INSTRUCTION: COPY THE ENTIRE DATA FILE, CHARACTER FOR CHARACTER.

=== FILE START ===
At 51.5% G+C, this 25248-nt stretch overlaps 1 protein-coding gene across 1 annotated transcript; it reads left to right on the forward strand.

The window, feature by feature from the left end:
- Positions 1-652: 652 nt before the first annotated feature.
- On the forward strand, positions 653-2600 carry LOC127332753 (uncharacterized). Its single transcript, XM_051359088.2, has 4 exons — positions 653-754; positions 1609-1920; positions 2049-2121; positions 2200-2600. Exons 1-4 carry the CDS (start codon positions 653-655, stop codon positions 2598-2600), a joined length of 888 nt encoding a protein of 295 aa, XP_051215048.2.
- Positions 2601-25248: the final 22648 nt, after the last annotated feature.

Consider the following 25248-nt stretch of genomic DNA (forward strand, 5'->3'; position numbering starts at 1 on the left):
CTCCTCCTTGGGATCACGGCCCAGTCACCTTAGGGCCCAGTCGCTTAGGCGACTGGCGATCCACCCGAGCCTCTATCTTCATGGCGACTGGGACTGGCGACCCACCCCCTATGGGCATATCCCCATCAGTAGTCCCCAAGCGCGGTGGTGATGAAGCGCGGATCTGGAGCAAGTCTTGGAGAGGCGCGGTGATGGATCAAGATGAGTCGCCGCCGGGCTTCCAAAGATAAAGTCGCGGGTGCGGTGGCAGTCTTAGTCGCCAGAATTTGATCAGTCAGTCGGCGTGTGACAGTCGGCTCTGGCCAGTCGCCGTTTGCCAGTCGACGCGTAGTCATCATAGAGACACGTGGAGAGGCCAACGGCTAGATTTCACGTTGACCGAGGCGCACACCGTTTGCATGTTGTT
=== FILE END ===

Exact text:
At 51.5% G+C, this 25248-nt stretch overlaps 1 protein-coding gene across 1 annotated transcript; it reads left to right on the forward strand.

The window, feature by feature from the left end:
- Positions 1-652: 652 nt before the first annotated feature.
- On the forward strand, positions 653-2600 carry LOC127332753 (uncharacterized). Its single transcript, XM_051359088.2, has 4 exons — positions 653-754; positions 1609-1920; positions 2049-2121; positions 2200-2600. Exons 1-4 carry the CDS (start codon positions 653-655, stop codon positions 2598-2600), a joined length of 888 nt encoding a protein of 295 aa, XP_051215048.2.
- Positions 2601-25248: the final 22648 nt, after the last annotated feature.

Consider the following 25248-nt stretch of genomic DNA (forward strand, 5'->3'; position numbering starts at 1 on the left):
CTCCTCCTTGGGATCACGGCCCAGTCACCTTAGGGCCCAGTCGCTTAGGCGACTGGCGATCCACCCGAGCCTCTATCTTCATGGCGACTGGGACTGGCGACCCACCCCCTATGGGCATATCCCCATCAGTAGTCCCCAAGCGCGGTGGTGATGAAGCGCGGATCTGGAGCAAGTCTTGGAGAGGCGCGGTGATGGATCAAGATGAGTCGCCGCCGGGCTTCCAAAGATAAAGTCGCGGGTGCGGTGGCAGTCTTAGTCGCCAGAATTTGATCAGTCAGTCGGCGTGTGACAGTCGGCTCTGGCCAGTCGCCGTTTGCCAGTCGACGCGTAGTCATCATAGAGACACGTGGAGAGGCCAACGGCTAGATTTCACGTTGACCGAGGCGCACACCGTTTGCATGTTGTT